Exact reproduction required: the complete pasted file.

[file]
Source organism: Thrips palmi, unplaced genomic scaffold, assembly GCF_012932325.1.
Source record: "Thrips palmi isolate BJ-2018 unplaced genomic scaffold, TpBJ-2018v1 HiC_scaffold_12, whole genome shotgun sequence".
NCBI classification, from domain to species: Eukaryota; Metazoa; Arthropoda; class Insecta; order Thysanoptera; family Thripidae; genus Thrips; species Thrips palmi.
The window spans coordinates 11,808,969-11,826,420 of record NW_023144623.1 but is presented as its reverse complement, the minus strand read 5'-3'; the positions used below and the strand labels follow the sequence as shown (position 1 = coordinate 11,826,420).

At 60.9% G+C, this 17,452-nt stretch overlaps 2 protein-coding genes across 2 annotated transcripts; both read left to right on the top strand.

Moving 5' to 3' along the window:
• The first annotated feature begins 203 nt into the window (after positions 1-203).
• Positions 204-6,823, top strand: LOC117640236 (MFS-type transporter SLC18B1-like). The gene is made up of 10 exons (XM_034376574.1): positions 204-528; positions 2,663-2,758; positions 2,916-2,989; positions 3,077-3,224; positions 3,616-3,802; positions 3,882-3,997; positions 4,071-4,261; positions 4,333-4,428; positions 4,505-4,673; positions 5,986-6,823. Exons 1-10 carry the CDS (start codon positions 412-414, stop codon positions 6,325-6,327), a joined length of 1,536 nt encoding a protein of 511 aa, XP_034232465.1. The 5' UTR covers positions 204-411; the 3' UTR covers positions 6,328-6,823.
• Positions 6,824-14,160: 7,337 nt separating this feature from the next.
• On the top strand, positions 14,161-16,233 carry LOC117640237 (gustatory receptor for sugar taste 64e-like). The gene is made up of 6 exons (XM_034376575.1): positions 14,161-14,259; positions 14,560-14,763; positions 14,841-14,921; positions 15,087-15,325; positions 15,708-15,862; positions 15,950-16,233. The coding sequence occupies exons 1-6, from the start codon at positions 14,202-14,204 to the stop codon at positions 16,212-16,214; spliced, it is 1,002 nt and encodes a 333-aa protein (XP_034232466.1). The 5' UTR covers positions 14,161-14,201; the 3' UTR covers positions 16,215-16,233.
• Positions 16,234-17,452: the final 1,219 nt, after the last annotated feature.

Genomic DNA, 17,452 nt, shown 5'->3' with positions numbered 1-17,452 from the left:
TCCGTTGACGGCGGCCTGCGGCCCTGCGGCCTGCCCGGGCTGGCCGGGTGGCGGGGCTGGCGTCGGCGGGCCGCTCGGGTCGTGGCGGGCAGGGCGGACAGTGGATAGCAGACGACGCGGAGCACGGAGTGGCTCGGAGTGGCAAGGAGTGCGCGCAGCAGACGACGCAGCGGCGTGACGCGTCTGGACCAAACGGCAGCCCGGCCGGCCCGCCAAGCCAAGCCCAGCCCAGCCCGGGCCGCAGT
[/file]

Source organism: Thrips palmi, unplaced genomic scaffold, assembly GCF_012932325.1.
Source record: "Thrips palmi isolate BJ-2018 unplaced genomic scaffold, TpBJ-2018v1 HiC_scaffold_12, whole genome shotgun sequence".
NCBI classification, from domain to species: Eukaryota; Metazoa; Arthropoda; class Insecta; order Thysanoptera; family Thripidae; genus Thrips; species Thrips palmi.
The window spans coordinates 11,808,969-11,826,420 of record NW_023144623.1 but is presented as its reverse complement, the minus strand read 5'-3'; the positions used below and the strand labels follow the sequence as shown (position 1 = coordinate 11,826,420).

At 60.9% G+C, this 17,452-nt stretch overlaps 2 protein-coding genes across 2 annotated transcripts; both read left to right on the top strand.

Moving 5' to 3' along the window:
• The first annotated feature begins 203 nt into the window (after positions 1-203).
• Positions 204-6,823, top strand: LOC117640236 (MFS-type transporter SLC18B1-like). The gene is made up of 10 exons (XM_034376574.1): positions 204-528; positions 2,663-2,758; positions 2,916-2,989; positions 3,077-3,224; positions 3,616-3,802; positions 3,882-3,997; positions 4,071-4,261; positions 4,333-4,428; positions 4,505-4,673; positions 5,986-6,823. Exons 1-10 carry the CDS (start codon positions 412-414, stop codon positions 6,325-6,327), a joined length of 1,536 nt encoding a protein of 511 aa, XP_034232465.1. The 5' UTR covers positions 204-411; the 3' UTR covers positions 6,328-6,823.
• Positions 6,824-14,160: 7,337 nt separating this feature from the next.
• On the top strand, positions 14,161-16,233 carry LOC117640237 (gustatory receptor for sugar taste 64e-like). The gene is made up of 6 exons (XM_034376575.1): positions 14,161-14,259; positions 14,560-14,763; positions 14,841-14,921; positions 15,087-15,325; positions 15,708-15,862; positions 15,950-16,233. The coding sequence occupies exons 1-6, from the start codon at positions 14,202-14,204 to the stop codon at positions 16,212-16,214; spliced, it is 1,002 nt and encodes a 333-aa protein (XP_034232466.1). The 5' UTR covers positions 14,161-14,201; the 3' UTR covers positions 16,215-16,233.
• Positions 16,234-17,452: the final 1,219 nt, after the last annotated feature.

Genomic DNA, 17,452 nt, shown 5'->3' with positions numbered 1-17,452 from the left:
TCCGTTGACGGCGGCCTGCGGCCCTGCGGCCTGCCCGGGCTGGCCGGGTGGCGGGGCTGGCGTCGGCGGGCCGCTCGGGTCGTGGCGGGCAGGGCGGACAGTGGATAGCAGACGACGCGGAGCACGGAGTGGCTCGGAGTGGCAAGGAGTGCGCGCAGCAGACGACGCAGCGGCGTGACGCGTCTGGACCAAACGGCAGCCCGGCCGGCCCGCCAAGCCAAGCCCAGCCCAGCCCGGGCCGCAGT